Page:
Q. What are the penalties for failing to comply with the ADA?
A. Compliance with the ADA can be expensive and time-consuming, but failure to comply is likely to be even more costly. Property owners and businesses in violation of the ADA potentially face:
- Lawsuits brought by disabled persons for money damages and an injunction to force the removal of access barriers. A successful plaintiff in such a suit is entitled to recover his or her attorneys’ fees as well, which can far exceed the amount of actual damages.
- Fines of up to $50,000 for the first violation, and up to $100,000 for any subsequent violation.
- Court-ordered modifications to facilities to provide proper access to disabled persons.
Q. How can one manage the obligations and reduce the risk of claims under the ADA?
A. Property owners can help to minimize their risks under the ADA by taking some common-sense precautions:
- Have the property inspected by a consultant who is knowledgeable about ADA compliance to identify non-compliant conditions and possible remedies.
- Take action to remove access barriers where possible. Make sure to maintain a record of the results of the inspection and any remedial action taken.
- Don’t ignore complaints about access barriers. Potential litigants often complain to a business or property owner in writing before filing suit. When those complaints go unanswered, a lawsuit is frequently the result. If you receive a complaint - whether in writing or not - and you are able to respond, consult with legal counsel immediately. By being proactive in response to a complaint, you may be able to avoid costly litigation.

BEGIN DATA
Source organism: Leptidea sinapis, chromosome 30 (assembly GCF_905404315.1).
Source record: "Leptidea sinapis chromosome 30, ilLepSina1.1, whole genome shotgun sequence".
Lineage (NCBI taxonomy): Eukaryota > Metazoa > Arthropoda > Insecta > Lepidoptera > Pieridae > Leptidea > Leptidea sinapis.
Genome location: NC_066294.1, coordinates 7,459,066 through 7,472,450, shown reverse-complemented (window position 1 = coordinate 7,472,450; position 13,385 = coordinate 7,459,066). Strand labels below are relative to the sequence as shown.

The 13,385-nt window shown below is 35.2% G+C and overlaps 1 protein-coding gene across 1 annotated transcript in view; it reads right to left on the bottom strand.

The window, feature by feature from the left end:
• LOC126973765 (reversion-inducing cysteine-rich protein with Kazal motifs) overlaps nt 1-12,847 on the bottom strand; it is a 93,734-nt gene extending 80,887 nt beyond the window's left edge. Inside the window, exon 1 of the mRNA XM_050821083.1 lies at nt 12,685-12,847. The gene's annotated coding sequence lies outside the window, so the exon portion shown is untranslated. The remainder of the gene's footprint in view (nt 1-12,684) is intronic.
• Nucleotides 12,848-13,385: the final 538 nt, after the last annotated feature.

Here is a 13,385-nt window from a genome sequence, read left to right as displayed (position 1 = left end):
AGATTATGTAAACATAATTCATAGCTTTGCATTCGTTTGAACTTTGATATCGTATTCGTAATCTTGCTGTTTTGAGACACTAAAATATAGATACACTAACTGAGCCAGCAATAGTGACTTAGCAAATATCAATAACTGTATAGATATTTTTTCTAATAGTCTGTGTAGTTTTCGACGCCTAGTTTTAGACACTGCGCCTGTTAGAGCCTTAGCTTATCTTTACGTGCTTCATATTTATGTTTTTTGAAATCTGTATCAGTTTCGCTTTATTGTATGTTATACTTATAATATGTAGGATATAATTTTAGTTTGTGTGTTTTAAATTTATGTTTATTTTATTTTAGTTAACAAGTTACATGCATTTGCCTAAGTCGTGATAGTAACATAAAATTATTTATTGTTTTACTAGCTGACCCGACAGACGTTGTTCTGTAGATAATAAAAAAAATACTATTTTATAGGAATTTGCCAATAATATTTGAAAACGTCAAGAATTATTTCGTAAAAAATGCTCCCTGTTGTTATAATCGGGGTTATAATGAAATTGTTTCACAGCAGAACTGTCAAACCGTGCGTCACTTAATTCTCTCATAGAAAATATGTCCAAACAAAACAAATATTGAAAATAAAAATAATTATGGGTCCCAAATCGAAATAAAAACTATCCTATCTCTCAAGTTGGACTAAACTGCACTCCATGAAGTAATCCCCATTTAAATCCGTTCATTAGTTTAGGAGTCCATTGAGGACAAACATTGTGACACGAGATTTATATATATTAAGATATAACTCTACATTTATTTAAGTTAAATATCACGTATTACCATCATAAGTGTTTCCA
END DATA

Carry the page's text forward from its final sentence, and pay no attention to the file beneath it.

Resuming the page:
Q. How does California’s ADA Certification program work?
A. California now provides a program to help businesses and property owners satisfy the stringent requirements of the ADA and mitigate the risk of protracted litigation:
- Under the law, qualified ADA consultants can become Certified Access Specialists (CASp) who inspect properties for compliance with accessibility standards.
- The CASp assesses the characteristics of a property, and determines whether the property is in compliance with disability access laws -- i.e., whether there are architectural or other barriers to access for the disabled and, if so, whether removal of those barriers is “readily achievable.”
- If the CASp determines that barrier removal is “readily achievable,” then he or she can provide a detailed list of the corrections to be made, suggest cost-effective ways to make those corrections, and help the property owner coordinate a schedule of completion for each of the corrections.
- After inspection by the CASp, the state architect may issue a “Disability Access Certificate” to the property owner.
Q. What are the benefits of certification?A. The certification process is not a “safe harbor” for property owners, nor does it provide owners with immunity from ADA claims. But obtaining a “Disability Access Certificate” has some advantages. The certificate can help a property owner avoid ADA claims by warding off vexatious litigants who target uninformed property owners. Additionally, if an action is filed, streamlined court procedures may be available to certified property owners that can minimize the burden and expense of the litigation and move a suit toward an early resolution.